Posts Tagged ‘william carlos williams’

One of the Persimmons

November 4, 2011

If you will forgive me, sir…
I ate one the persimmons.
There were six, but one
was bruised and I knew you wanted
the picture to be a balance
of brush strokes
and paint and persimmon.
Like Mu Qi. I know you think perfection
is an illusion found in art alone, but…

It could have been a wormhole
sir, that persimmon, past death,
so delicious, so cold.


Poetry about poetry and poetry about hunger

October 19, 2008

I too, dislike it, Marianne Moore writes in a poem she simply called Poetry: as if sensing the ensuing fate of poetry is to be genuinely ignored—but offers a quick apologia: poetry is a place for the genuine, she insists. It is useful.

One must make a distinction
however: when dragged into prominence by half poets, the result is not pretty,
nor till the poets among us can be
“literalists of
the imagination”–above
insolence and triviality and can present

for inspection, imaginary gardens with real toads in them, shall we have


 One is tempted to discount such things despite the good writing. Yes, an imaginary garden with real toads is one of the better characterizations of a poem, but we have real problems in this world, why spend a single iota of time worrying about, you know, meta-poetry? Like, if you can’t find something serious to write about…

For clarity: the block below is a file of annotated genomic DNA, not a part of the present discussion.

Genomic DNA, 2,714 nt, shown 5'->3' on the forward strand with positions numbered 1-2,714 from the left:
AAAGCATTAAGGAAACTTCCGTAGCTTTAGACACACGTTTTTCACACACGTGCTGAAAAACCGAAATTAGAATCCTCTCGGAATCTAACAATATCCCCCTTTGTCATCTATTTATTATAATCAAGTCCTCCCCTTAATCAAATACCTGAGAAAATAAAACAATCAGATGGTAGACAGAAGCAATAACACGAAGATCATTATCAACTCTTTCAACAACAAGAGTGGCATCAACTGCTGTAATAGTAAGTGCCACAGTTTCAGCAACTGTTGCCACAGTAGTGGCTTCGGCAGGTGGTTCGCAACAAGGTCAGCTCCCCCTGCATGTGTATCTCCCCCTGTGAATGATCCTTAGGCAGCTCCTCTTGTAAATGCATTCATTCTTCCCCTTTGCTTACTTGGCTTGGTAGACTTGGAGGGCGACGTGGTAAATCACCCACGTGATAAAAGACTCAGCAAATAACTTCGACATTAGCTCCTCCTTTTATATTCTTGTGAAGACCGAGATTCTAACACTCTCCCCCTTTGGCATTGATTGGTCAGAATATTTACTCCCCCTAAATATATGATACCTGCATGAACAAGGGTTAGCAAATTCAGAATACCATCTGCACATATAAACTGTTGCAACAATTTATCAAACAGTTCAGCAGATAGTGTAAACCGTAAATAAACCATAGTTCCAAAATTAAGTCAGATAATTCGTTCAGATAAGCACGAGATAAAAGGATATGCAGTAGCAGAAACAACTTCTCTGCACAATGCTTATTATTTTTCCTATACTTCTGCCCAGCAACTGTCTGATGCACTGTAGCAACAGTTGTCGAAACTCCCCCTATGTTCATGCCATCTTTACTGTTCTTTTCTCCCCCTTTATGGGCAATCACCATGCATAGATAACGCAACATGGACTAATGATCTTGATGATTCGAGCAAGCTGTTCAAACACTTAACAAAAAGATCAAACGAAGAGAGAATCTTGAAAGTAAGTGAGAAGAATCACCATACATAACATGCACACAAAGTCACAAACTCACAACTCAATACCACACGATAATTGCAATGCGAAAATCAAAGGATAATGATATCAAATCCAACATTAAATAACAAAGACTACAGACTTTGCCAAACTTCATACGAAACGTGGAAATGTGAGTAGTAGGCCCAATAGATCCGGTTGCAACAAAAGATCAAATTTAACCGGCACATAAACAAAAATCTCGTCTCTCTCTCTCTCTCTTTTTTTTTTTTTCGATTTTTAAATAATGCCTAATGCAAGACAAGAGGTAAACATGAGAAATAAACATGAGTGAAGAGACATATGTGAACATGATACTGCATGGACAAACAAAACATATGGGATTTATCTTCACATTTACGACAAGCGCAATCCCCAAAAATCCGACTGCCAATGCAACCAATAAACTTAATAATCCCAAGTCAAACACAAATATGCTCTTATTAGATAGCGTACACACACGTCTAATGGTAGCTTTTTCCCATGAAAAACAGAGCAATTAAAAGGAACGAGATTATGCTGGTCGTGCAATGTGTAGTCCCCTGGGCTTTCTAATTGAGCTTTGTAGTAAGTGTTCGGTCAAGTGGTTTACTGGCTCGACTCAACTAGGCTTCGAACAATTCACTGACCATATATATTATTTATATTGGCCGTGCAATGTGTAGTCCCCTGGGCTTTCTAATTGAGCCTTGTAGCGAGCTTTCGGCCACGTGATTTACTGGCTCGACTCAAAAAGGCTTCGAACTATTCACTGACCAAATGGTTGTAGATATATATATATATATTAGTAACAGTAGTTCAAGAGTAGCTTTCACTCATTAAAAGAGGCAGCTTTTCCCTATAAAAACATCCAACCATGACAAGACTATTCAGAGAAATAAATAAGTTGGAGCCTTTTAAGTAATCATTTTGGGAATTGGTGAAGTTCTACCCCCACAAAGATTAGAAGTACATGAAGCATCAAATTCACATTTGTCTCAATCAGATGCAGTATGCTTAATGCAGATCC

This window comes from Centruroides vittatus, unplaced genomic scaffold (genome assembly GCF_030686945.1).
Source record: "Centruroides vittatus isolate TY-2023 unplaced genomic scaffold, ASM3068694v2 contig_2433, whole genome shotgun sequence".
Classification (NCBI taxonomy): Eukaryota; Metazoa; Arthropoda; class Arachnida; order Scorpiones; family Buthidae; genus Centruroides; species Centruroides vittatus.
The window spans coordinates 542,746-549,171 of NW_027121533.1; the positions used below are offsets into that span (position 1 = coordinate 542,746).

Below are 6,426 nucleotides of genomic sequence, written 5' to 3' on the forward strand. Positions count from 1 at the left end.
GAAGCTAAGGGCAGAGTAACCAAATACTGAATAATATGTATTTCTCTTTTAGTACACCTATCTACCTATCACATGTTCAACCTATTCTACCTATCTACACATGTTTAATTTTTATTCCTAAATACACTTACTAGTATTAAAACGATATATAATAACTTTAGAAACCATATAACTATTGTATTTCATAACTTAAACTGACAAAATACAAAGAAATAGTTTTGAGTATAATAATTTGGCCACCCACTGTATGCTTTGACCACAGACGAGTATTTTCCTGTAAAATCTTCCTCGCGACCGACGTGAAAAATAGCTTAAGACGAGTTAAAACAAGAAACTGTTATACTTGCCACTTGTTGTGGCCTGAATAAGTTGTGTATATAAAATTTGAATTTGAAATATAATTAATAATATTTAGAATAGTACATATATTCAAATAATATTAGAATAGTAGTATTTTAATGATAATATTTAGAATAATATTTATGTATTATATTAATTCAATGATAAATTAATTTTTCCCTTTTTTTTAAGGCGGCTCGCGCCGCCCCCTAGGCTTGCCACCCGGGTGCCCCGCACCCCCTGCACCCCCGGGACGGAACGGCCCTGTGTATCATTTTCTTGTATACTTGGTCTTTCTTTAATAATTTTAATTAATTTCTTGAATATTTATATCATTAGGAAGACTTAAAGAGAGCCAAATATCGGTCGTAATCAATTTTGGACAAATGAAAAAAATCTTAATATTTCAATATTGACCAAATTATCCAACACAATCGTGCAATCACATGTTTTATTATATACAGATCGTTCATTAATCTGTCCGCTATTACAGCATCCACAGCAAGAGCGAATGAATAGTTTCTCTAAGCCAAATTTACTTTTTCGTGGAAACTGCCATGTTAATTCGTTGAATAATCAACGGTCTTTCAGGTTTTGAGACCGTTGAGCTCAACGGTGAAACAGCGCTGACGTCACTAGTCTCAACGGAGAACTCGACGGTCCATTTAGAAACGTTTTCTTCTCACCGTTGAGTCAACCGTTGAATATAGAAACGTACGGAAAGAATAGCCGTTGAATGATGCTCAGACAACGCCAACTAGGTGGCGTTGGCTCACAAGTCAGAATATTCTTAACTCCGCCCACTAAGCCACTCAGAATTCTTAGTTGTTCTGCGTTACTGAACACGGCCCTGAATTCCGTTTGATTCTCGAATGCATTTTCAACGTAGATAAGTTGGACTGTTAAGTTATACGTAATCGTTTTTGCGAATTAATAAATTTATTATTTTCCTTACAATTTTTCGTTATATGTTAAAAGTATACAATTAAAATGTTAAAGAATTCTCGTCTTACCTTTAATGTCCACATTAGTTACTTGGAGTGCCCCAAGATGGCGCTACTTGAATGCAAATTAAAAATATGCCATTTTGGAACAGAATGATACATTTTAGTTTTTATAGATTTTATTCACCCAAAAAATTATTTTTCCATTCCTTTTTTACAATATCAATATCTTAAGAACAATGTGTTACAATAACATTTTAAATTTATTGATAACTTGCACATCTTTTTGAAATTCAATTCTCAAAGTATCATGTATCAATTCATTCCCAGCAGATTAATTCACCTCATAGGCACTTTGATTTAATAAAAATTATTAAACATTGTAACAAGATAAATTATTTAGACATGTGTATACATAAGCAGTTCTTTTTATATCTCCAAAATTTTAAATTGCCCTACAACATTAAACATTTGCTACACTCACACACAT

Listen however to what William Carlos Williams is telling his wife:

My heart rouses

          thinking to bring you news

                    of something

that concerns you

          and concerns many men.  Look at

                    what passes for the new.

You will not find it there but in

          despised poems.

                    It is difficult

to get the news from poems

          yet men die miserably every day

                    for lack

of what is found there.


Landing fresh on the planet from Mars, one would want to know more about this thing called a ‘poem’—despised or not. Let’s try another one:

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